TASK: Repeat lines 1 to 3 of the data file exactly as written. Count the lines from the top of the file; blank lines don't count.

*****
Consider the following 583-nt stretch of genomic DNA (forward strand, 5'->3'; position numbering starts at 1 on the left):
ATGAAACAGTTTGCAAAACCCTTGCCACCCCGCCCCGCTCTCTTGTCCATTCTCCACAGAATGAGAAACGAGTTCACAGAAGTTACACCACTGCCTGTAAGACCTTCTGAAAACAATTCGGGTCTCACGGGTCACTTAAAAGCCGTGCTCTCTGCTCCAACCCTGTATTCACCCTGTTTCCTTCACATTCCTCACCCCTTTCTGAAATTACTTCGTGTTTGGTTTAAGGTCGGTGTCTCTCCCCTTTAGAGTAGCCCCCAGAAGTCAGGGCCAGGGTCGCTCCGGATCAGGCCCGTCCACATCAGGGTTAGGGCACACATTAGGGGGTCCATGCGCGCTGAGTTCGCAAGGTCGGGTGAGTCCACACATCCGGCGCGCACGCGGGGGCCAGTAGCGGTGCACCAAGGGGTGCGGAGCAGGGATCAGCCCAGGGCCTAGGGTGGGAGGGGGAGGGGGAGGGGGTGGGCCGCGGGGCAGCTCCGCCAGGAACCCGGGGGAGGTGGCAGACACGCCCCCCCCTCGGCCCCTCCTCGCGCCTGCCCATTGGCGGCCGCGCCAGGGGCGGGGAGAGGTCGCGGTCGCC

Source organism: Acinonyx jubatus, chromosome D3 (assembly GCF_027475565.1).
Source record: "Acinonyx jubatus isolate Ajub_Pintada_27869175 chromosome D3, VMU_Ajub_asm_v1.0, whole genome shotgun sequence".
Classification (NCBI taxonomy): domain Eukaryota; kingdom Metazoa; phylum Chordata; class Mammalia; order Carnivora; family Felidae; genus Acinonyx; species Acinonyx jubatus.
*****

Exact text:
Consider the following 583-nt stretch of genomic DNA (forward strand, 5'->3'; position numbering starts at 1 on the left):
ATGAAACAGTTTGCAAAACCCTTGCCACCCCGCCCCGCTCTCTTGTCCATTCTCCACAGAATGAGAAACGAGTTCACAGAAGTTACACCACTGCCTGTAAGACCTTCTGAAAACAATTCGGGTCTCACGGGTCACTTAAAAGCCGTGCTCTCTGCTCCAACCCTGTATTCACCCTGTTTCCTTCACATTCCTCACCCCTTTCTGAAATTACTTCGTGTTTGGTTTAAGGTCGGTGTCTCTCCCCTTTAGAGTAGCCCCCAGAAGTCAGGGCCAGGGTCGCTCCGGATCAGGCCCGTCCACATCAGGGTTAGGGCACACATTAGGGGGTCCATGCGCGCTGAGTTCGCAAGGTCGGGTGAGTCCACACATCCGGCGCGCACGCGGGGGCCAGTAGCGGTGCACCAAGGGGTGCGGAGCAGGGATCAGCCCAGGGCCTAGGGTGGGAGGGGGAGGGGGAGGGGGTGGGCCGCGGGGCAGCTCCGCCAGGAACCCGGGGGAGGTGGCAGACACGCCCCCCCCTCGGCCCCTCCTCGCGCCTGCCCATTGGCGGCCGCGCCAGGGGCGGGGAGAGGTCGCGGTCGCC

Source organism: Acinonyx jubatus, chromosome D3 (assembly GCF_027475565.1).